My guess it that the core people in Piratbyrån felt that this cluster was no longer needed and used the deat

  • by unity100 (970058) on Sunday June 27, 2010 @04:48PM (#32710838) Homepage Journal
    Now, the pirate party is not only a reality in swedish politics, but is an entity in many countries, and has presence in european parliament. thanks to people like him, it has become a reality. its effects will far outreach the initial intent.
  • I've heard of the captain going down with the ship, but in this case, the ship is going down with the captain!

  • Is it "PiratBYRAN" or "PiratBRYAN" ? Summary has both.
  • by Hazelfield (1557317) on Sunday June 27, 2010 @05:25PM (#32711124)

    Piratbyrån were among the first to question the propaganda from record companies, politicians and lawyers. For that, they deserve respect and praise. They started the Pirate Bay, and they inspired the founders of the Swedish Pirate Party. Those organizations are today much more important than Piratbyrån, with the Pirate Bay being the largest bittorrent tracker in the world and the Piracy Party holding two seats in the European Parliament. Piratbyrån's disbandment will in practice have very little effect on the political struggle for online freedom.

    That's alright however, because that's how it's supposed to work. It's in the spirit of copyleft - "here are our ideas, please copy them and do whatever you like with them. Build something better on top on what we've created, and share it with others." Piratbyrån simply have had their day, and that's not just my opinion but theirs as well. Co-founders Marcin de Kaminski [dekaminski.se] and Rasmus Fleischer [copyriot.se] have both posted blog entries in Swedish to that same effect.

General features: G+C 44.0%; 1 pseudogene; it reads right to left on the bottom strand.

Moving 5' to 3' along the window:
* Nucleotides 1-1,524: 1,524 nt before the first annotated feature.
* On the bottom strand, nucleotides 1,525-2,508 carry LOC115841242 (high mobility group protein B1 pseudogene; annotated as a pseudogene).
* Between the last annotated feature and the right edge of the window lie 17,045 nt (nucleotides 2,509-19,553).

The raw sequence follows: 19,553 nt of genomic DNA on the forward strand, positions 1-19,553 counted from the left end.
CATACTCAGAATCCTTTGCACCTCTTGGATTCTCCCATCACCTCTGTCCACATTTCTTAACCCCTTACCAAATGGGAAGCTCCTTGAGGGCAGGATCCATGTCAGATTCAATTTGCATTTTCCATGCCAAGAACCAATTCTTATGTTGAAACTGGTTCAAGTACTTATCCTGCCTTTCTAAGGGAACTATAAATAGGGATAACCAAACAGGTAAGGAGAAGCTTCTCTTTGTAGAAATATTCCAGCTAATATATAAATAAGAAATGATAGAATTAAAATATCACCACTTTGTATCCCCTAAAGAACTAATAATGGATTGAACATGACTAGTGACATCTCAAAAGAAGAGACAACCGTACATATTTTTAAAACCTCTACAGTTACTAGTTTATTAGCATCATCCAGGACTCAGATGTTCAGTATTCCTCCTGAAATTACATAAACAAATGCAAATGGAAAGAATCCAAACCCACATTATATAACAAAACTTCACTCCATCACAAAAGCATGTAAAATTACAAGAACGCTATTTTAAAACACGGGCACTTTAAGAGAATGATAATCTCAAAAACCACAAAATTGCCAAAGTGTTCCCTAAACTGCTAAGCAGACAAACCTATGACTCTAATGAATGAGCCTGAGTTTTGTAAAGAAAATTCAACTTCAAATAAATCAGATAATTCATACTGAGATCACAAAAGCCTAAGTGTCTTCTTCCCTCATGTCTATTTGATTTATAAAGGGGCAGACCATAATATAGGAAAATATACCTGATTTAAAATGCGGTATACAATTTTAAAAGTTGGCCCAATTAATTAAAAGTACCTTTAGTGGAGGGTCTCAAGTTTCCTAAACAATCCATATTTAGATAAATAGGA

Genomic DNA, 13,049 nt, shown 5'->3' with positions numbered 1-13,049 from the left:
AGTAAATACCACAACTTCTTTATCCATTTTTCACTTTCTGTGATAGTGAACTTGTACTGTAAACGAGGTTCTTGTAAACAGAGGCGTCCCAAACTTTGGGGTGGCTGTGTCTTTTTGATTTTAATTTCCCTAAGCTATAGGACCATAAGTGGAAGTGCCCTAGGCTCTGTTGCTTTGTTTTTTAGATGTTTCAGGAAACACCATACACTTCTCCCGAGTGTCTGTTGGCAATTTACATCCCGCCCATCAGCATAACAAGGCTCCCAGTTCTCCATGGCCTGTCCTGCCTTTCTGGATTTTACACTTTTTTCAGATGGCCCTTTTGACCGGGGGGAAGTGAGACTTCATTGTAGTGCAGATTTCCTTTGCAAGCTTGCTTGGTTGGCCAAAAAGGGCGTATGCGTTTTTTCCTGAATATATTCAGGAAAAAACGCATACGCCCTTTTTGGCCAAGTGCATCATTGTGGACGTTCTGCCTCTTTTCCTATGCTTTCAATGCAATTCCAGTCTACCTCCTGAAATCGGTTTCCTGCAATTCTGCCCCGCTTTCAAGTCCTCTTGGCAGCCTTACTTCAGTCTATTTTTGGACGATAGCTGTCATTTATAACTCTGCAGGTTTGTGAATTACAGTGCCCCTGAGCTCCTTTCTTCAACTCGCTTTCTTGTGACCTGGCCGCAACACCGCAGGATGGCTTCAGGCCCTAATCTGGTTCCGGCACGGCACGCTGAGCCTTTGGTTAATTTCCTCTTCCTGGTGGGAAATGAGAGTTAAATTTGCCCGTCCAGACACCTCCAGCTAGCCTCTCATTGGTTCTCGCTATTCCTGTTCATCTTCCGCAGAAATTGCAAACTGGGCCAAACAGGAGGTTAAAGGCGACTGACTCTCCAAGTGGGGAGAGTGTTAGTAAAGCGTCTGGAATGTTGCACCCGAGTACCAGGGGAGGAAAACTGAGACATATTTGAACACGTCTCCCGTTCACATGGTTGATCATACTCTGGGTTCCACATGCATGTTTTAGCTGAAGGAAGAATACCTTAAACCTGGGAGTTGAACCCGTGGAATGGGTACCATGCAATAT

I'm sorry to hear about the loss of Ibrahim Botani, but I'm not sorry that Piratbyrån shuts down now, because they've already won. Their mission is accomplished, namely that they got the common people to discuss file sharing and Internet freedom. Other people can and will continue where they left off. I'd just like to say, thank you guys for all the things you've done. You've opened our eyes and been an inspiration for the whole world.

    • Re: (Score:3, Interesting)

      by interval1066 (668936)
      I think one of the funniest thoughts I've been able to cull from the whole deal is the mental picture I've formed of the record label execs and the toasts they're having right now to celebrate this; as if they've somehow driven the final nail in the coffin of file sharing.
    • by jim_v2000 (818799)
      The thing that bothers me about people who are all about the "spirit of copyleft" is that they're aren't happy to just release their own ideas. They want to force everyone to abandon copyright and release their ideas/work into the public domain, with imho, is just not right.
  • Default assumption is suicide. Secondary assumption is that this is an elaborate prank. Time will tell.

  • The minute everyone has what they want, they drop connection and go their own separate ways.

You can do this in a number of ways. IBM chose to do all of them. Why do you find that funny? -- D. Taylor, Computer Science 350